Leonardo DiCaprio, Deepak Chopra and Hollywood's Push Into Healthy Real Estate
Forget the home gym: The actor and wellness guru are on the board of a real estate firm creating residences that claim to boost physical well-being on either coast.
Combining two of L.A.'s top obsessions -- health and real estate -- might seem like the billion-dollar idea of the year. Or a $150 trillion one, if you ask Paul Scialla, founder of Delos, the world's first self-proclaimed "wellness" real estate firm. That's how the former Goldman Sachs partner values the planet's total real estate value. Add that to the $2 trillion Americans spend on health and wellness annually, and the 40-year-old Scialla says the home/health fusion has far-reaching potential: "If we spend 92 percent of our time indoors and we can introduce preventative practices, we can make a huge difference in every city and in every country. This is universal."
In an era of residential amenity overload -- home spas, hot-yoga rooms, meditation gardens -- Delos has hit upon a much broader residential concept: Living spaces with scientifically backed features designed to restore and revitalize residents. There are more than 50 health-promoting amenities in Delos interiors that Scialla says passively deliver 23 therapies to dramatically improve energy levels and sleep quality and also offer improved air, water and lighting qualities as well as a host of anti-microbial and even nutritional features. These aren't New Age, touchy-feely home decorating notions: Scialla and Delos co-founder Morad Fareed, a former Starwoods Hotels & Resorts Worldwide executive and member of the Clinton Global Initiative, partnered with researchers and doctors from Columbia University Medical School to develop many of the therapies.
Scialla tested out the concepts on his own 6,000-square-foot Meatpacking District loft that he shares with his identical twin brother, another Goldman alum. There he installed what has become the full flight of Delos features: Vitamin C-infused showers; proprietary circadian rhythm-based lighting that streams energy-inducing light in the morning and melatonin- (and thus sleep-) promoting rays in the evening; raised pebble floors that work as reflexology pathways; and posture-supporting floors, among other restorative luxuries. "My sleeping patterns and energy levels have improved dramatically," says Scialla.
If the idea originated on the East Coast, however, it's poised to make major waves in Los Angeles, where hundreds of thousands of square feet of what the company refers to as "wellness real estate" -- single-family mansions, massive mixed-use projects, restaurants and offices -- are set to start construction in 2014. And Hollywood is among the earliest of the early adopters seeking a piece of the high-end healing home action. Early investor Leonardo DiCaprio has just signed on to join its advisory board. This comes on the heels of the actor's reported purchase this month of one of Delos' first homes to come to market: one of five Greenwich Village residences on 11th Street that offers the full flight of health-promoting features.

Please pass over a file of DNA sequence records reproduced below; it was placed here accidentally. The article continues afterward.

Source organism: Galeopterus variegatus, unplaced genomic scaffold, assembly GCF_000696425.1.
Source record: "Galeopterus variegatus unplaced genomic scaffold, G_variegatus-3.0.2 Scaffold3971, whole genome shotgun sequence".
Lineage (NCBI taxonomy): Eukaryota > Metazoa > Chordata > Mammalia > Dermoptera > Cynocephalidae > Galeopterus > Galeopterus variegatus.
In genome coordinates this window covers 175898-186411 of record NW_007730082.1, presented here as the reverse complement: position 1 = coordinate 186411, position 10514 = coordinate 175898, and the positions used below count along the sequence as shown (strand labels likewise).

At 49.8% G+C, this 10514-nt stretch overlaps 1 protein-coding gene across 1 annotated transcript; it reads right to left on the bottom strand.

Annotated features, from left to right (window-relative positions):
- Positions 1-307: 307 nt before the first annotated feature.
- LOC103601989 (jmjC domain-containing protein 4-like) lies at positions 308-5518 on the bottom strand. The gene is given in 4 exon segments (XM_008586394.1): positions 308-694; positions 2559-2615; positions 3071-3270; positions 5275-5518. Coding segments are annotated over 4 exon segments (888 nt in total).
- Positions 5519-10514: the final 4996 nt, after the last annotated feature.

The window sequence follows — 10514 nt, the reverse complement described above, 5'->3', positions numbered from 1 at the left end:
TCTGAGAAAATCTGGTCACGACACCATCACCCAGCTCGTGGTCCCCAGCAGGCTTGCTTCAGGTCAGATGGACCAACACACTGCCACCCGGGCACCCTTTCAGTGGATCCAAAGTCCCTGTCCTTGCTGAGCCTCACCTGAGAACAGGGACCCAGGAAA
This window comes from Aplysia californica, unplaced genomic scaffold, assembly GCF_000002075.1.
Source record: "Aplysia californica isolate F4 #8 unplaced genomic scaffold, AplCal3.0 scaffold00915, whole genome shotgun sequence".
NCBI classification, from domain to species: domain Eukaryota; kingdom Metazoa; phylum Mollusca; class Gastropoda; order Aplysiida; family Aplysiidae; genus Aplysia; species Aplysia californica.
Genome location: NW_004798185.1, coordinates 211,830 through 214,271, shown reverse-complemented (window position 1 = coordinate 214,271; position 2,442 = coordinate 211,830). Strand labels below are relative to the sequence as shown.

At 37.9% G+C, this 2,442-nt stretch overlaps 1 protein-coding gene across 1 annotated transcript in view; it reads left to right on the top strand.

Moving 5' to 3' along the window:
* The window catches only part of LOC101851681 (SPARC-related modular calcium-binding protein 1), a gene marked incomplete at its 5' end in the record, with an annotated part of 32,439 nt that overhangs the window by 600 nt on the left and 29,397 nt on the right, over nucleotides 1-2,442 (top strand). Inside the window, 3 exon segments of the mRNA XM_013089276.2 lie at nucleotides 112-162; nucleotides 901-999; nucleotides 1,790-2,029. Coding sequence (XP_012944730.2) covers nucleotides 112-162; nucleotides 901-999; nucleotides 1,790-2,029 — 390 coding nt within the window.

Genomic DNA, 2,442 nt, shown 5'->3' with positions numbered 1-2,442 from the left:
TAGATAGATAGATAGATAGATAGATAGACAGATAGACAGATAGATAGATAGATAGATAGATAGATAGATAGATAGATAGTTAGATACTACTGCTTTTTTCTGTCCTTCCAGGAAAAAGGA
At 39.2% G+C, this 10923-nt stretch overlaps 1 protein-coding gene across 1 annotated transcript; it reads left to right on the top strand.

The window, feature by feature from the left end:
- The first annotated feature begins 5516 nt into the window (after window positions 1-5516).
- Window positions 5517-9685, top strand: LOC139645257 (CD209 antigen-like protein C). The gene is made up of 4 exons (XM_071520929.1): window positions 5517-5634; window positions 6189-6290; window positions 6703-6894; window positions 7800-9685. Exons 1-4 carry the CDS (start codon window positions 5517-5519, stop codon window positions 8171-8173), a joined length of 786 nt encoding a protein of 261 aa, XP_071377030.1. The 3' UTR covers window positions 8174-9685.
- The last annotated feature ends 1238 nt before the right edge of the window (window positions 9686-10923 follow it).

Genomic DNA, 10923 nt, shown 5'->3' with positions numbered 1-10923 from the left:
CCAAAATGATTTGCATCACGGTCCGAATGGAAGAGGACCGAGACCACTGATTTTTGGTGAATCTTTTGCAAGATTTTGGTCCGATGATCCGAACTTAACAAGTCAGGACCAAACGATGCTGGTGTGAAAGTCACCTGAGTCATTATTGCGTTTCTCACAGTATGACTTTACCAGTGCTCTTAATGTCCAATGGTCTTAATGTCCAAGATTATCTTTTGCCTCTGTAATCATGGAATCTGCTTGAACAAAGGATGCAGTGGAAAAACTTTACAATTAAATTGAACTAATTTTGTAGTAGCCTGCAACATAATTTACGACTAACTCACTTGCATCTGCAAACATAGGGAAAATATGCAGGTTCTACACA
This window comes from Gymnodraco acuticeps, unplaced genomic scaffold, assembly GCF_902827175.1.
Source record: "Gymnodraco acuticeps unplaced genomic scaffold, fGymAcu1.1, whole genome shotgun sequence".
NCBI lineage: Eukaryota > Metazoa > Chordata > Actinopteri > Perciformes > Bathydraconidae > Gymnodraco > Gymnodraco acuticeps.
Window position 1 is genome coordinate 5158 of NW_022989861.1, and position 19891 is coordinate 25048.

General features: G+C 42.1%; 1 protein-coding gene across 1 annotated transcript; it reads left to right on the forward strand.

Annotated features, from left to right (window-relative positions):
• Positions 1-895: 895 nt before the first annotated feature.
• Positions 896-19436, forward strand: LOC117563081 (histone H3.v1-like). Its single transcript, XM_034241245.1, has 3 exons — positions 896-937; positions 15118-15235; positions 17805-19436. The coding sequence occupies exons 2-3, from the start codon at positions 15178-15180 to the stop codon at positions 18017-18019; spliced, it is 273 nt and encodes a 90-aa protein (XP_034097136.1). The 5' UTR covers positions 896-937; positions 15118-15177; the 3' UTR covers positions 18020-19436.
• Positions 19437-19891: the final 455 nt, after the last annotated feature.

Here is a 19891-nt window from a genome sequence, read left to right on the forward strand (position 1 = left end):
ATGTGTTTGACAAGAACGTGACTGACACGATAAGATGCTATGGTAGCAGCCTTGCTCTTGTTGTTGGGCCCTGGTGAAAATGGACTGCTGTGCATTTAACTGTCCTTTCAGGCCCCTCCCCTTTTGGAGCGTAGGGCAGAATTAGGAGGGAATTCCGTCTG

While Delos would not confirm the DiCaprio purchase, New York power realtor Dolly Lenz, who has all five listings, says the homes are priced between "just under $16 million up to $50 million for the largest unit, which is 10,300 square feet." (But before you can cry "Goldman-era money grab," Scialla and Fareed have committed to building 40 homes in Haiti for every residence sold. This is in addition to the William Jefferson Clinton Children's Center that Delos will work on with the U.S. Green Building Council in that country. Construction on the orphanage will start in early 2014.)
L.A.-based SFA Design's Sue Firestone and Kara Smith were placed at the decorating helm of the 11th Street project. The duo, whose clients include Oracle chairman Jeffrey Henley, and Mary Hart and Burt Sugarman, were responsible for transforming the company's mind-and-body concepts into three-dimensional interior design reality -- from lighting to groutless and anti-microbial countertops. "This was all about taking the concept of wellness and making it look luxurious, not sterile," says Smith.
In L.A., will.i.am has enlisted the company to create a makeover of Boyle Heights' Estrada Courts, the housing project where he was raised. The company's work roster also includes a Montecito estate, which will be Delos-ized into a restorative oasis, and a partnership with Lyfe Kitchen so that all its new restaurants will have the Delos stamp. The healthy real estate firm also will work on The Bloc, a 1.8-million-square-foot downtown residential-retail-office project.
Last month, the company unveiled its first completed project in L.A. -- the global headquarters of CBRE, the world's largest commercial real estate company. "CBRE is an opportunity to measure how cleaner air and desks, lighting and the space itself can affect not just how people work, but also shared vision and emotional bonds among workers," says Deepak Chopra, another advisory board member.
"In L.A., you've already got a wellness-minded population," says Scialla. "We've done some outreach there, but mostly it's people coming to us. At this point, it's growing by the day."
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